After a brief warm welcome from our host Jason Newland, MD, from Washington University in St. Louis, the conference began with the much requested “ASP Basic Workshop”. Sarah Parker, MD, Children’s Hospital Colorado, explained how to use the antimicrobial stewardship “elevator speech” to develop a business plan and described successful strategies to pitch antimicrobial stewardship to the C-suite. Her pharmacy counterpart from Children’s Hospital Colorado, Amanda Hurst, PharmD, then outlined the ASP pharmacists’ role(s) as a jack of all trades, explained to new ASP pharmacists basic tools and understanding of what this role can accomplish, while illustrated to experienced ASP pharmacists concrete examples of the “handshake stewardship” model that has been so successful at her institution. Pranita Tamma, MD, from Johns Hopkins led a case-based discussion reviewing resistance mechanisms among gram negative bacteria and highlighted the latest literature supporting treatment options for patients with multidrug resistant gram negative infections including new antibiotics on the horizon such as plazomicin, fosfomycin, and aztretonam-avibactam. The addition of breakout sessions this year allowed an opportunity for physicians, pharmacists, and trainees to bring forth questions to their individual breakout groups for free discussion. These unstructured discussions facilitated the opportunity to informally benchmark and gauge how our peers approach common antimicrobial stewardship challenges and provided volumes of useful information.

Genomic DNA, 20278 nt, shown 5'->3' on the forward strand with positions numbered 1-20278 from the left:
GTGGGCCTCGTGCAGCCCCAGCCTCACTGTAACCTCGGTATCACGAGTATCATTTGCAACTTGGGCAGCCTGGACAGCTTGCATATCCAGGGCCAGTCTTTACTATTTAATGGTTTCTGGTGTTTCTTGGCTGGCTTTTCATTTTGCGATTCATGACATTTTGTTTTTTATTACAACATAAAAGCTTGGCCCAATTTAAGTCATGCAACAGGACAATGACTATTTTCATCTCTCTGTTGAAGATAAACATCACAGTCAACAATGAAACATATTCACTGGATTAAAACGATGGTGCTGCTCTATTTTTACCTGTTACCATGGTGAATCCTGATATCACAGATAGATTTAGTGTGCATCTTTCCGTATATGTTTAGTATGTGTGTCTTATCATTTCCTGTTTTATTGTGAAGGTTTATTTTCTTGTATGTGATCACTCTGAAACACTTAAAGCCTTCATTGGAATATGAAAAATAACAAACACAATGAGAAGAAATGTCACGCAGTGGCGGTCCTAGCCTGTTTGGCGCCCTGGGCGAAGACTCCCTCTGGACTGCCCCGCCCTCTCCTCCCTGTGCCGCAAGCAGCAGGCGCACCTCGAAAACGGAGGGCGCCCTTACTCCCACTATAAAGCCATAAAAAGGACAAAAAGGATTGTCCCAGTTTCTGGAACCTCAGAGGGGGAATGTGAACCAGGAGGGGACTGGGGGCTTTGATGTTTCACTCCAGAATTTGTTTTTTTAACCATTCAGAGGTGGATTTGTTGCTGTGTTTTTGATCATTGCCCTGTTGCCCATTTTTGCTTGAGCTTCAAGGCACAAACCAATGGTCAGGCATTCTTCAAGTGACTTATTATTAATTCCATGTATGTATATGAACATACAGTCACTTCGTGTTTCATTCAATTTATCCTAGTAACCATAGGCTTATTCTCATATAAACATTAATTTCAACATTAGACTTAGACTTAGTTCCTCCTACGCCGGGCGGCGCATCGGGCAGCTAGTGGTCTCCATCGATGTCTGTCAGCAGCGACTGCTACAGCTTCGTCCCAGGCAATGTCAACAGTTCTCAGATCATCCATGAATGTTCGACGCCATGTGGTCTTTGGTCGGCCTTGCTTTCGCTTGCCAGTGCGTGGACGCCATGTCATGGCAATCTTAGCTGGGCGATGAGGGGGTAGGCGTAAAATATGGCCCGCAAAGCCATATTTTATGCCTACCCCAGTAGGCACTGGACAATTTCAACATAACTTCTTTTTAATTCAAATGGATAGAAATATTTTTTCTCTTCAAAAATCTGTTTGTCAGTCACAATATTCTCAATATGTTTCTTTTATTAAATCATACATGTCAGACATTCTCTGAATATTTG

In the afternoon, the “ASP Academic Conference” started off with duo David Hyun, MD, and Holly Maples, PharmD, returned for the popular annual “Literature Support for Antimicrobial Stewardship", and reviewed their selected “top ten” papers of the year relevant to pediatric antimicrobial stewardship. Dr. Hurst returned to the podium to discuss how to maximize pharmacokinetics and pharmacodynamics (including a compare/contrast of oral third generation cephalosporins) for the treatment of infections.

The PIDS Antimicrobial Stewardship Fellowship Award supports the development of future researchers in pediatric antimicrobial stewardship by providing mentorship to complete a scholarly research project during fellowship or residency. The project(s) awarded should be completed in one year, and the award provides travel funds to present their work at this annual conference.

The 2016 awardees delivered outstanding presentations of their work:

  • Kathleen Chiotos, MD, Children’s Hospital of Philadelphia “Empiric Antibiotic Use in Pediatrics: A Potential Opportunity for Antibiotic Stewardship”
  • Dustin Flannery, MD, Children’s Hospital of Philadelphia “Temporal Trends in Antibiotic Use for Risk of Early-Onset Sepsis Among Very Premature Infants Across the United States” and
  • Anna Sick-Samuels, MD, Johns Hopkins University “Characterizing Risk Factors for Multidrug-Resistant Gram-Negative Bloodstream Infections in Children”.

Concluding the first day of the conference, panel members Drs. Parker, Hurst, Tamma, and Maples answered live and tweeted questions addressing current issues in antimicrobial stewardship. Networking and fun continued through the evening as Washington University hosted a dinner at the Westin hotel (and several groups migrated thereafter to watch NBA finals and/or the Spelling Bee Championship.)